੥ Free Relié Download [ Irresistible: The Rise of Addictive Technology and the Business of Keeping Us Hooked ] ⡣ Book By Adam Alter ⣃

੥ Free Relié Download [ Irresistible: The Rise of Addictive Technology and the Business of Keeping Us Hooked ] ⡣ Book By Adam Alter ⣃ ੥ Free Relié Download [ Irresistible: The Rise of Addictive Technology and the Business of Keeping Us Hooked ] ⡣ Book By Adam Alter ⣃ 1 The Rise of Behavioral AddictionA couple of years ago, Kevin Holesh, an app developer, decided that he wasnt spending enough time with his family The culprit was technology, and his smartphone was the biggest offender Holesh wanted to know how much time he was spending on his phone each day, so he designed an app called Moment Moment tracked Holeshs daily screen time, tallying how long he used his phone each day I spent months trying to reach Holesh because he lives by his word On the Moment website, he writes that he may be slow to reply to email because hes trying to spend less time online Eventually, after my third attempt, Holesh replied with a polite apology and agreed to talk The app stops tracking when youre just listening to music or making phone calls, Holesh told me It starts up again when youre looking at your screensending emails or browsing the web, for example Holesh was spending an hour and fifteen minutes a day glued to his screen, which seemed like a lot Some of his friends had similar concerns, but also had no idea how much time they lost totheir phones So Holesh shared the app I asked people to guess what their daily usage was and they were almost always 50percent too low.I downloaded Moment several months ago I guessed I was using my phone for an hour a day at the most, and picking it up perhaps ten times a day I wasnt proud of those numbers, but they sounded about right After a month, Moment reported that I was using my phone for an average of three hours a day, and picking it up an average of forty times I was stunned I wasnt playing games or surfing the web for hours, but somehow I managed to spend twenty hours a week staring at my phone.I asked Holesh whether my numbers were typical Absolutely, he said We have thousands of users, and their average usage time is just under three hours They pick up their phones an average of thirty nine times a day Holesh reminded me that these were the people who were concerned enough about their screen time to download a tracking app in the first place There are millions of smartphone users who are oblivious or just dont care enough to track their usageand theres a reasonable chance theyre spending even than three hours on their phones each day.Perhaps there was just a small clump of heavy users whospent all day, every day on their phones, dragging the average usage times higher But Holesh shared the usage data of eight thousand Moment users to illustrate that wasnt the case at all Most people spend between one and four hours on their phones each dayand many far longer This isnt a minority issue If, as guidelines suggest, we should spend less than an hour on our phones each day, 88 percent of Holeshs users were overusing They were spending an average of a quarter of their waking lives on their phones time than any other daily activity, except sleeping Each month almost one hundred hours was lost to checking email, texting, playing games, surfing the web, reading articles, checking bank balances, and so on Over the average lifetime, that amounts to a staggering eleven years On average they were also picking up their phones about three times an hour This sort of overuse is so prevalent that researchers have coined the term nomophobia to describe the fear of being without mobile phone contact an abbreviation of no mobile phobia Smartphones rob us of time, but even their mere presence is damaging In 2013, two psychologists invited pairs of strangers into a small room, and asked them to engage in conversation To smooth the process, the psychologists suggested a topic why not discuss an interesting event that happened to you over the past month Some of the pairs talked while a smartphone sat idle nearby, while for others the phone was replaced by a paper notebook Every pair bonded to some extent, but those who grew acquainted in the presence of the smartphone struggled to connect They described the relationships that formed as lower in quality, and their partners as less empathetic and trustworthy Phones are disruptive by their mere existence, even when they arent in active use Theyre distracting because they remind us of the world beyond the immediate conversation, and the only solution, the researchers wrote, is to remove them completely.Smartphones arent the only culprits Bennett Foddy has played thousands of video games, but refuses to play World of Warcraft Foddy is a brilliant thinker with dozens of interests He works as a game developer and professor at New York Universitys Game Center Foddy was born and lived in Australia, where he was the bassist in an Australian band called Cut Copywhich released several best selling singles and won a string of Australian music awardsuntil he moved, first to Princeton University and then to Oxford University, to study philosophy Foddy has immense respect for WoW, as its known, but wont play it himself I take it as part of my job to play all the culturally significant games But I didnt play that one because I cant afford the loss of time I know myself reasonably well, and I suspect it probably would have been difficult for me to shake.WoW may be one of the most addictive behavioral experiences on the planet Its a massively multiplayer online role playing game, with millions of players from around the world who create avatars that roam across landscapes, fight monsters, complete quests, and interact with other players Half of all players consider themselves addicted An article in Popular Science described WoW as the obvious choice when searching for the worlds most addictive game There are support groups with thousands of members, and than a quarter of a millionpeople have taken the free online World of Warcraft Addiction Test In ten years, the game has grossed than ten billion dollars, and attracted than one hundred million subscribers If they formed a nation, it would be the twelfth biggest on Earth WoW players choose an avatar, which represents them as they complete quests in a virtual world called Azeroth Many players band together to form guildsteams of allied avatarswhich is part of what makes the game so addictive Its hard to sleep at night when you know three of your guild mates in Copenhagen, Tokyo, and Mumbai are on an epic quest without you As we chatted, I was struck by Foddys passion for games He believes without a doubt that theyre a net force for good in the worldbut still refuses to sample the charms of Azeroth for fear of losing months or years of his life.Games like WoW attract millions of teens and young adults, and a considerable minorityup to 40 percentdevelop addictions Several years ago a computer programmer and a clinical psychologist joined forces to open a gaming and Internet addiction center in the woods near Seattle The center, named reSTART, houses a dozen or so young men who are addicted to WoW, or one of a handful of other games reSTART tried admitting a small group of women, but many Internet addicts also develop sex addictions, so cohabitation became a major distraction Computers have never before had the memory to run games like WoW, which are much faster, immersive, and less clunky than the games of the twentieth century They allow you to interact with other people in real time, a huge part of what makes them so addictive.Technology has also changed how we exercise Fifteen years ago I bought an early model Garmin exercise watch, a mammoth rectangular device somewhere between a watch and a wrist weight It was so heavy that I had to carry a water bottle in my other hand to balance its weight It lost its GPS signal every couple of minutes, and battery life was so limited that it was useless on long runs Today there are cheaper, smaller wearable devices that capture every step Thats miraculous, but also a recipe for obsession Exercise addiction has become a psychiatric specialty because athletes are constantly reminded of their activity and, even so, their inactivity People who wear exercise watches become trapped in a cycle of escalation Ten thousand steps may have been the gold standard last week, but this week its eleven thousand Next week, twelve thousand, and then fourteen thousand That trend cant continue forever, but many people push through stress fractures and other major injuries to seek the same endorphin high that came from a much lighter exercise load only months earlier.Intrusive tech has also made shopping, work, and porn harder to escape It was once almost impossible to shop and work between the late evening and early morning, but now you can shop online and connect to your workplace any time of the day Gone also are the days of stealing a copy of Playboy from the newsstand all you need are Wi Fi and a web browser Life is convenient than ever, but convenience has also weaponized temptation.So how did we get here The first behavioral addicts were two month old babies In early December 1968, forty one psychologists who studied human vision met in New York City at the annual meeting of theAssociation for Research in Nervous and Mental Disease to discuss why our ability to see sometimes fails It was a whos who of academic luminaries Roger Sperry would win the Nobel Prize in medicine thirteen years later Neuroscientist Wilder Penfield was once described as the greatest living Canadian, and Stanfords William Dement was crowned the father of sleep medicine.In attendance was the psychologist Jerome Kagan, who a decade earlier had joined Harvard University to create the first program in human development By his retirement half a century later, he was listed as the twenty second most eminent psychologist of all timeahead of giants like Carl Jung, Ivan Pavlov, and Noam Chomsky.At the meeting, Kagan discussed visual attention in infants How, he asked, do two month old babies know what to look at and what to ignore Their growing brains are bombarded by a kaleidoscope of visual information, and yet somehow they learn to focus on some images and look past others Kagan noticed that very young babies were drawn to moving, hard edged objects In fact, they couldnt look away when a researcher dangled a wooden block before them According to Kagan, these infants were showing a behavioral addiction to contour and movement.By modern standards, though, it would be a stretch to call the infants behavioral addicts Kagan was right that they couldnt look away, but the way we think of behavioral addiction today is quite different Its than an instinct that we cant override, because that would include blinking and breathing Try holding your breath till you pass out and your brain will eventually force you to breathe again The fact that we cant help inhaling and exhaling means were unlikely to die from forgetting to breathe Modern definitions recognize that addiction is ultimately a bad thing A behavior is addictive only if the rewards it brings now are eventually outweighed by damaging consequences Breathing and looking at wooden blocks arent addictive because, even if theyre very hard to resist, they arent harmful Addiction is a deep attachment to an experience that is harmful and difficult to do without Behavioral addictions dont involve eating, drinking,injecting, or smoking substances They arise when a person cant resist a behavior, which, despite addressing a deep psychological need in the short term, produces significant harm in the long term Obsession and compulsion are close relatives of behavioral addiction Obsessions are thoughts that a person cant stop having, and compulsions are behaviors a person cant stop enacting Theres a key difference between addictions, and obsessions and compulsions Addictions bring the promise of immediate reward, or positive reinforcement In contrast, obsessions and compulsions are intensely unpleasant to not pursue They promise relief also known as negative reinforcementbut not the appealing rewards of a consummated addiction Since theyre so closely related, Ill use all three terms in this book Behavioral addiction also has a third relative in obsessive passion In 2003, seven Canadian psychologists, led by the researcher Robert Vallerand, wrote a paper splitting the concept of passion in two Passion, they said, is defined as a strong inclination toward an activity that people like, that they find important, and in which they invest time and energy Harmonious passions are very healthy activities that people choose to do without strings attachedthe model train set that an elderly man has been working on since his youth, or the series of abstract paintings thata middle aged woman creates in her free time Individuals are not compelled to do the activity, the researchers said, but rather they freely choose to do so With this type of passion, the activity occupies a significant but not overwhelming space in the persons identity and is in harmony with other aspects of the persons life.Obsessive passions, however, are unhealthy and sometimes dangerous Driven by a need that goes beyond simple enjoyment, theyre likely to produce behavioral addictions As the researchers defined it, the individual cannot help but to engage in the passionate activity The passion must run its course as it controls the person Because activity engagement is out of the persons control, it eventually takes disproportionate space in the persons identity and causes conflict with other activities in the persons life This is the video game that a teenager plays all night instead of sleeping and doing his homework Or the runner who once ran for fun, but now feels compelled to run at least six miles a day at a certain pace, even as debilitating stress injuries set in Until shes on her back, unable to walk, shell continue to run daily because her identity and well being are intimately bound with her as yet unbroken streak Harmonious passions make life worth living, but an obsessive passion that goes unfulfilled distracts and plagues the mind.There are people, of course, who disagree with the idea that addictions can be purely behavioral Where are the substances they ask If you can be addicted to video games and smartphones, why cant you be addicted to smelling flowers or walking backward You can be addicted to those things, in theory If they come to fulfill a deep need, you cant do without them, and you begin to pursue them while neglecting other aspects of your life, then youve developed a behavioral addiction to smelling flowers or walking backward There probably arent many people with those particular addictions, but they arent inconceivable Meanwhile, there are many, many people who show similar symptoms when you introduce them to a smartphone or a compelling video game or the concept of email.There are also people who say that the term addiction cant possibly apply to a majority of the population Doesnt that devalue the term addiction Doesnt that make it meaningless and empty they ask When, in 1918, a flu pandemic killed seventy five million people, no one suggested that a flu diagnosis was meaningless The issue demanded attention precisely because it affected so many people, and the same is true of behavioral addiction Smartphones and email are hard to resistbecause theyre both part of the fabric of society and promote psychologically compelling experiencesand there will be other addictive experiences in the coming decades We shouldnt use a watered down term to describe them we should acknowledge how serious they are, how much harm theyre doing to our collective well being, and how much attention they deserve The evidence so far is concerning, and trends suggest were wading deeper into dangerous waters.As if to prove his point, Adam Alter has written a truly addictive book about the rise of addiction Irresistibleis a fascinating and much needed exploration of one of the most troubling phenomena of modern times.Malcolm Gladwell, author of New York Timesbestsellers David and Goliathand OutliersAlters sweep is broad He includes not just the obvious addictive technologies such as slot machines and video games, but the whole sweep of social media, dating apps, online shopping and other binge inducing programs He takes in everything which today is most things whose business model depends on being irresistible An enjoyable yet alarming book Washington Post If you can t stop checking, clicking, surfing and liking, put your device down and read Adam Alter s Irresistible, an important, groundbreaking book about why we re addicted to technology, how we got here, and what we should do next.Arianna Huffington, author of The Sleep Revolutionand ThriveOne of the most mesmerizing and important books Ive read in quite some time Alter brilliantly illuminates the new obsessions that are controlling our lives and offers the tools we need to rescue our businesses, our families, and our sanity.Adam Grant, New York Timesbestselling author of Originalsand Give and TakeThis important book explores how technology keeps us hooked, why thats destructiveand how to take back control People In this smart, sharply argued book, Adam Alter lays out the evidence for a hidden danger in our lives behavioral addiction From tracking social media likes to counting our steps, our actions are being guided less by our own volition than by the architecture of the technologies we use IRRESISTIBLE is a fascinating read that will leave you enlightened and alarmed Daniel H Pink, author of To Sell Is Humanand DriveFor many, social media presents an ideal mode of expression, but it also holds the danger of becoming a crutch or as Adam Alters brilliant new book illustrates a behavioral addiction that threatens to undermine our mental health and relationships Irresistibleoffers a crucial understanding of how we are psychologically tethered to our devices, along with much needed solutions so that we can live rich, meaningful and healthy lives in an increasingly tech driven age.Susan Cain, co founder of Quiet Revolution and New York Timesbestselling author of Quiet The Power of Introverts in a World That Cant Stop TalkingAdam Alter has achieved the Holy Grail a book thats important, insightful, and a pleasure to read With cutting edge research about our tech obsessed world, he soothes us via novel solutions to wean us from our social networks, smartphones, games, fitness watches and other gadgets He also illustrates the stakes that these technologies are preventing us from forming meaningful relationships, raising empathetic children , and separating work from sleep and play.Irresistibleis essential reading if youve ever wondered why some experiences are so addictive, and how to regain control of your time, finances, and relationships Charles Duhigg, author of New York Timesbestseller The Power of Habit In Irresistible,Adam Alter illuminates the surprising, fascinating, and frightening biological and psychological connections between a toddler hitting every button in an elevator, a surgical patient asking for painkillers, and the millions of people hooked on Facebook No one who has ever seen an advertisement, checked their email on a smartphone, or used the Internet will come away quite the same.David Epstein, author of New York Timesbestseller The Sports GeneI originally wrote this sentence on an analog word processorthat is, paper Such was the impact of Adam Alter s meticulous research into behavioral addiction that I ve become increasingly frightened of the monster that is my computer Alter isn t an alarmist, and is evenhanded and rational in his approach toward technology, which makes his fascinating and witty book all the powerful In a world of ever increasing connectivity and omnipresent screens,Irresistibleis absolutely essential reading But for your own sake, buy the paper version Maria Konnikova, author of The Confidence Gameand Mastermind There could be no better guide than Adam Alter to a technological landscape thats increasingly designed to turn us into addicts Irresistibleis both a brilliant exploration of the sometimes sinister ways we get hooked, and a manual for finding focus and human connection in the midst of it all Your sanity will thank you for reading it.Oliver Burkeman, author of The Antidote Happiness for People Who Can t Stand Positive ThinkingLooked at your phone recently I thought so Our devices have become addictive than any drug, and thanks to Irresistible, now we know why A powerful look at how technology sucks us in, and what we can do to resist its pull.Jonah Berger, author of New York Timesbestseller ContagiousWe live in an age of addictionseemingly benign and otherwiseand Adam Alter, mixing the latest in behavioral science with briskly engaging storytelling, wakes us to an age old problem that has found troubling new expression in the era of ubiquitous technology.You may never look at your smartphone in the same way again.Tom Vanderbilt, author of Traffic and You May Also LikeAdam Alters brilliant book is a necessary map for navigating a digitally connected world thats teeming with addictive temptations It s also a crackerjack box of fascinating scientific discoveries on games, habits, and behaviors I circled, starred, underlined, or wrote exclamation marks on basically every page.Derek Thompson, Senior Editor at The Atlantic, and author of Hit Makers A provocative, clearly written book that argues new technology causes new addictions.Kevin Ashton, author of How to Fly a Horse A superb study of Internet addiction. Nature A book that lives up to its title New ScientistContains smart and fascinating analysis of how social media apps, gambling sites and computer games have been engineered to hook users New Statesman UK Adam Alter makes the frightening case thatmodern connectivity threatens the health of not just our children, but everyoneAlters book is illuminating on the ways that designers engineer behavioural addictionFascinating The GuardianWith a background in psychology and marketing, Alter brings a specialist eye to his material, and it showsA fascinating, salutary readCompelling The Daily Telegraph UK Digs down into exactly how technology has us hooked by tapping in to our deepest needs and desiresIrresistiblebrims with insightful studies, explaining arcane concepts in science and tech with great clarity The Times UK IRRESISTIBLE Adam Alter People have been addicted to substances for thousands of years, but the past two decades, we ve also hooked on technologies, like Instagram, Netflix, Facebook, Fitbit, Twitter, and email platforms adopted because assume they ll make our lives better Windrush The Irresistible Rise Multi Racial Britain Windrush Trevor Phillips, Mike Phillips FREE shipping qualifying offers Broadcaster his novelist brother retell very human story s first West Indian immigrants their descendants from wave immigration in present day Adam Alter is an Associate Professor Marketing at New York University Stern School Business, with affiliated appointment Psychology Department Irresistible definition meaning Collins English If you describe something such as a desire or force irresistible, mean that it so powerful makes act certain way, there nothing can do prevent this Definition by Merriam Webster Comments irresistible What made want look up Please tell us where read heard including quote, if possible Rise Legend Wikipedia Chinese Hong Kong kung fu action film directed Roy Chow written Christine To stars Sammo Hung, Eddie Peng, Wang Luodan Jing BoranIt was released November China Principal photography began August Edko Films, Universal Pictures The Resistible Arturo Ui German Der aufhaltsame Aufstieg des , subtitled A parable play, play playwright Bertolt BrechtIt chronicles rise Ui, fictional Chicago mobster, attempts control cauliflower racket ruthlessly disposing opposition satirical allegory Adolf Hitler Old Log Beehive gets buzzing eventually Stage Arts Old pop songs women Citigroup Citi Is Embracing Fintech Revolution FORTUNE may receive compensation some links products services website Offers be subject change without notice Quotes delayed least minutes Why We Can t Look Away From Our Screens Mar In new book, Addictive Technology Business Keeping Us Hooked, social psychologist Breakfast Pastries Food Wine foodandwine soft sticky dough these baking powder boosted sweet buns butter oil its richness pureed cottage cheese Fairy Tales Republic explain recent explosion interest classic folk stories Cell Phone Addiction Interview Art re most people, got computer your back pocket allows listen podcast, check score favorite team, learn population Mickey Mantle hometown Commerce, OK answer smartphones are blessing, many people feel DVDs Raffi Concert Concerts One DVD These award winning concert videos span decades years singable children families Kill First Secret History Israel Auto Suggestions available once type letters Use arrow mozilla firefox browser alt down review enter selectIRRESISTIBLE Home page Alter, author Drunk Tank Pink, assistant professor marketing psychology University, Why screens less happy TED Talk devices doing Psychologist studies how much time steal getting away He shares why all those hours spend staring smartphone, tablet might making miserable Hooked mesmerizing important books I quite brilliantly illuminates obsessions controlling tools need rescue businesses Talk Subtitles Transcript what about Screens Times warns devotion digital has morphed into addiction me terrified product Shutterstock didn set out scare me, here am NYU Prince Wiki Grayskull FANDOM powered Wikia Prince character Masters Universe franchise twin Princess Adora His alter ego Man main seemingly careless worry free prince eyes Eternian court Most notably father, King Randor, Eve Bible man woman name appears Genesis collective sense, mankind subsequently carries definite article ha, equivalent the, indicating chapters God fashions ha adam earth adamah breathes life nostrils, him caretaker Early born William Anderson September Walla Walla, Washington Otto farmer mother, Audrey Volenne ne Speer opera singer How build good habits, according According real way habits focus choices, building environment limits decision altogether adamjeppesen Beneath surface For Jeppesen no either Things simply worse exploring various materials printing techniques, get even deeper process break smooth Garments Jewish Theological Seminary When Franz Rosenzweig published unconventional translation ninety Hebrew poems Judah Halevi, he headed afterword self effacingly plea translator Iliad Oh dear reader, Greek throw my fire Smith Wikiquote L Mr Burke talked high terms Dr praised clearness depth understanding, profound extensive learning, vast accession had accrued British literature philosophy exertions, described heart being equally head manners peculiarly pleasing NYU Marketing Biography Watch videoPsychologist adamleealter Twitter latest Tweets NYT bestselling DRUNK TANK PINK IRRESISTIBLE Speaker TED academic research focuses judgment, psychology, particular sometimes surprising effects subtle cues cognition behavior Strategy Keynote Lavin groundbreaking study new, tech based experiences hard ignore put alter Times bestseller forces shape think, feel, behave, More YouTube Aug spent last five studying Pink Apr shade pink paint psychologists used use inside jail cells prisoners were often dangerous Author Goodreads Irresistible, book should An Conversation With Tuesday, which psychologist, Guardian technology m certainly not sitting reading investigation stop scrolling clicking surfing online Profiles Facebook View profiles named Join Facebook connect others know gives power share Head Digital Let Gel Inc profile LinkedIn, world largest professional community jobs listed See complete LinkedIn discover By Design It No Accident You Stop thinks Ten ago, before iPad iPhone mainstream, average person attention seconds, Irresistible: The Rise of Addictive Technology and the Business of Keeping Us Hooked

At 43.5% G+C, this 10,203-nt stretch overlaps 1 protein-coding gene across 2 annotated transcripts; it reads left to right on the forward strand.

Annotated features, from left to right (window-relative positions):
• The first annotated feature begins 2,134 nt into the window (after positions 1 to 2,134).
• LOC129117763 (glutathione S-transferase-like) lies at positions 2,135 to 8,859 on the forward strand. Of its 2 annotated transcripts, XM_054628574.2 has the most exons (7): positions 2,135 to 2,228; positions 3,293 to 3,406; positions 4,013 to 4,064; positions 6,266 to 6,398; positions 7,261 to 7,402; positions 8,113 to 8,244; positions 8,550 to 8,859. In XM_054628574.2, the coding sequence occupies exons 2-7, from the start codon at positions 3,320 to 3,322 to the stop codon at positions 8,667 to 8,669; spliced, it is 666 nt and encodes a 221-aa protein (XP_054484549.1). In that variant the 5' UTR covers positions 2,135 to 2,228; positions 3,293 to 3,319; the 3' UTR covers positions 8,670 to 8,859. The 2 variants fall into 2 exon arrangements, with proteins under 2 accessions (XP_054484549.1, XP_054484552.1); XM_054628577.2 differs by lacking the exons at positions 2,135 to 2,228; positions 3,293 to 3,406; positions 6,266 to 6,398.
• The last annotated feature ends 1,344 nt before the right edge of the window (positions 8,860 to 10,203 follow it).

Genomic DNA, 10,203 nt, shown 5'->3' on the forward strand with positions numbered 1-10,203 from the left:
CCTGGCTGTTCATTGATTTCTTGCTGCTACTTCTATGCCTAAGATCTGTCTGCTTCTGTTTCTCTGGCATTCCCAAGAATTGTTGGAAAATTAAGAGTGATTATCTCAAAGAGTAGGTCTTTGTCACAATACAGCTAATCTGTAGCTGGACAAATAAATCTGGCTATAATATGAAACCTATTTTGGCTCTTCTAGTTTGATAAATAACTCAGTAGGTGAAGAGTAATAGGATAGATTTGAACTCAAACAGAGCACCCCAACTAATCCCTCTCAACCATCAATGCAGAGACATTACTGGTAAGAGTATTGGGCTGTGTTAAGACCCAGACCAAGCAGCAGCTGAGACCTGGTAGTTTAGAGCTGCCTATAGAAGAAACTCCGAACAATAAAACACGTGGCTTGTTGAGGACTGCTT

• Irresistible: The Rise of Addictive Technology and the Business of Keeping Us Hooked
    • 1.3
    • 46
    • Relié
    • 368 pages
    • 0735222843
    • Adam Alter
    • Anglais
    • 13 November 2016